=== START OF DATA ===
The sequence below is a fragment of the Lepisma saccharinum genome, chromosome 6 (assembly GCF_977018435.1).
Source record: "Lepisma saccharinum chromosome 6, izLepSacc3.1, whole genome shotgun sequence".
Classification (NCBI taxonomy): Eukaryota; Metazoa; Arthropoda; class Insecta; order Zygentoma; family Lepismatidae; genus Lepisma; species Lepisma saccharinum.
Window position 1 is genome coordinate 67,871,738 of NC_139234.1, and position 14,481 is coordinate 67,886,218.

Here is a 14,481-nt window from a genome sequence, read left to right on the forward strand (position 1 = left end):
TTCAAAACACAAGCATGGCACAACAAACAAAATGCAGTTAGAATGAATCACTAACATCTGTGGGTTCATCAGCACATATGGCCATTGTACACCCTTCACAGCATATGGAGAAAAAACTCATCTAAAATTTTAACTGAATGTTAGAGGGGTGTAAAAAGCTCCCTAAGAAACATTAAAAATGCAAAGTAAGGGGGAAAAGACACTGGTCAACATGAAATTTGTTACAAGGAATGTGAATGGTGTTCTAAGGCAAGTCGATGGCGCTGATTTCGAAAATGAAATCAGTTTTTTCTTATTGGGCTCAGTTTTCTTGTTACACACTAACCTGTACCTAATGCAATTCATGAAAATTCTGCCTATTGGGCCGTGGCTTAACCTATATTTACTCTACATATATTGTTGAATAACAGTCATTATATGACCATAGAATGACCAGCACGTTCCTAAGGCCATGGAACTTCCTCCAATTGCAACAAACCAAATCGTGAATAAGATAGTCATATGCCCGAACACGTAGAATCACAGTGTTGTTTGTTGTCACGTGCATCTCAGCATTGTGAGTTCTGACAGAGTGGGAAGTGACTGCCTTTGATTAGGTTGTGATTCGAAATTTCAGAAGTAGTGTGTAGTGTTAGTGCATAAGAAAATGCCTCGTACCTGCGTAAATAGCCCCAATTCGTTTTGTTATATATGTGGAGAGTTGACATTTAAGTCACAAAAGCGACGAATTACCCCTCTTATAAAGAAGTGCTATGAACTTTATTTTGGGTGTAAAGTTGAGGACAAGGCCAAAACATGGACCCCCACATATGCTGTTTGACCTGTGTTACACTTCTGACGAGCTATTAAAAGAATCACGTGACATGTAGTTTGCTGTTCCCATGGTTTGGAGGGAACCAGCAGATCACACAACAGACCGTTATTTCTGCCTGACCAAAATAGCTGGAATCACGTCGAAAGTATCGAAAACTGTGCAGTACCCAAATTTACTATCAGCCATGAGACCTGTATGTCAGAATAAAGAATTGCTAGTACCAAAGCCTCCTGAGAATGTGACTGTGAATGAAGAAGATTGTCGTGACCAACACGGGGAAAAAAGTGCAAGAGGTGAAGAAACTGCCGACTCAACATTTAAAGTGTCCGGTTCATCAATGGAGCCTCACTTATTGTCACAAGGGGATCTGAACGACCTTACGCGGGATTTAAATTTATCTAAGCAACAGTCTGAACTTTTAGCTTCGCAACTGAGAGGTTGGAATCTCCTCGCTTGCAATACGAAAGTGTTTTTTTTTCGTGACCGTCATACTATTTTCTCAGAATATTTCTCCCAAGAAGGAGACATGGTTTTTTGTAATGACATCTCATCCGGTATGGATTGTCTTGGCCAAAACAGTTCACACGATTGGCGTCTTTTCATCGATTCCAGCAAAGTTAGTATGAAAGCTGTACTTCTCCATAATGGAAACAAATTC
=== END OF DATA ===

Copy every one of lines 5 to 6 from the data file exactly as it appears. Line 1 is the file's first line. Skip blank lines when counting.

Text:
Here is a 14,481-nt window from a genome sequence, read left to right on the forward strand (position 1 = left end):
TTCAAAACACAAGCATGGCACAACAAACAAAATGCAGTTAGAATGAATCACTAACATCTGTGGGTTCATCAGCACATATGGCCATTGTACACCCTTCACAGCATATGGAGAAAAAACTCATCTAAAATTTTAACTGAATGTTAGAGGGGTGTAAAAAGCTCCCTAAGAAACATTAAAAATGCAAAGTAAGGGGGAAAAGACACTGGTCAACATGAAATTTGTTACAAGGAATGTGAATGGTGTTCTAAGGCAAGTCGATGGCGCTGATTTCGAAAATGAAATCAGTTTTTTCTTATTGGGCTCAGTTTTCTTGTTACACACTAACCTGTACCTAATGCAATTCATGAAAATTCTGCCTATTGGGCCGTGGCTTAACCTATATTTACTCTACATATATTGTTGAATAACAGTCATTATATGACCATAGAATGACCAGCACGTTCCTAAGGCCATGGAACTTCCTCCAATTGCAACAAACCAAATCGTGAATAAGATAGTCATATGCCCGAACACGTAGAATCACAGTGTTGTTTGTTGTCACGTGCATCTCAGCATTGTGAGTTCTGACAGAGTGGGAAGTGACTGCCTTTGATTAGGTTGTGATTCGAAATTTCAGAAGTAGTGTGTAGTGTTAGTGCATAAGAAAATGCCTCGTACCTGCGTAAATAGCCCCAATTCGTTTTGTTATATATGTGGAGAGTTGACATTTAAGTCACAAAAGCGACGAATTACCCCTCTTATAAAGAAGTGCTATGAACTTTATTTTGGGTGTAAAGTTGAGGACAAGGCCAAAACATGGACCCCCACATATGCTGTTTGACCTGTGTTACACTTCTGACGAGCTATTAAAAGAATCACGTGACATGTAGTTTGCTGTTCCCATGGTTTGGAGGGAACCAGCAGATCACACAACAGACCGTTATTTCTGCCTGACCAAAATAGCTGGAATCACGTCGAAAGTATCGAAAACTGTGCAGTACCCAAATTTACTATCAGCCATGAGACCTGTATGTCAGAATAAAGAATTGCTAGTACCAAAGCCTCCTGAGAATGTGACTGTGAATGAAGAAGATTGTCGTGACCAACACGGGGAAAAAAGTGCAAGAGGTGAAGAAACTGCCGACTCAACATTTAAAGTGTCCGGTTCATCAATGGAGCCTCACTTATTGTCACAAGGGGATCTGAACGACCTTACGCGGGATTTAAATTTATCTAAGCAACAGTCTGAACTTTTAGCTTCGCAACTGAGAGGTTGGAATCTCCTCGCTTGCAATACGAAAGTGTTTTTTTTTCGTGACCGTCATACTATTTTCTCAGAATATTTCTCCCAAGAAGGAGACATGGTTTTTTGTAATGACATCTCATCCGGTATGGATTGTCTTGGCCAAAACAGTTCACACGATTGGCGTCTTTTCATCGATTCCAGCAAAGTTAGTATGAAAGCTGTACTTCTCCATAATGGAAACAAATTC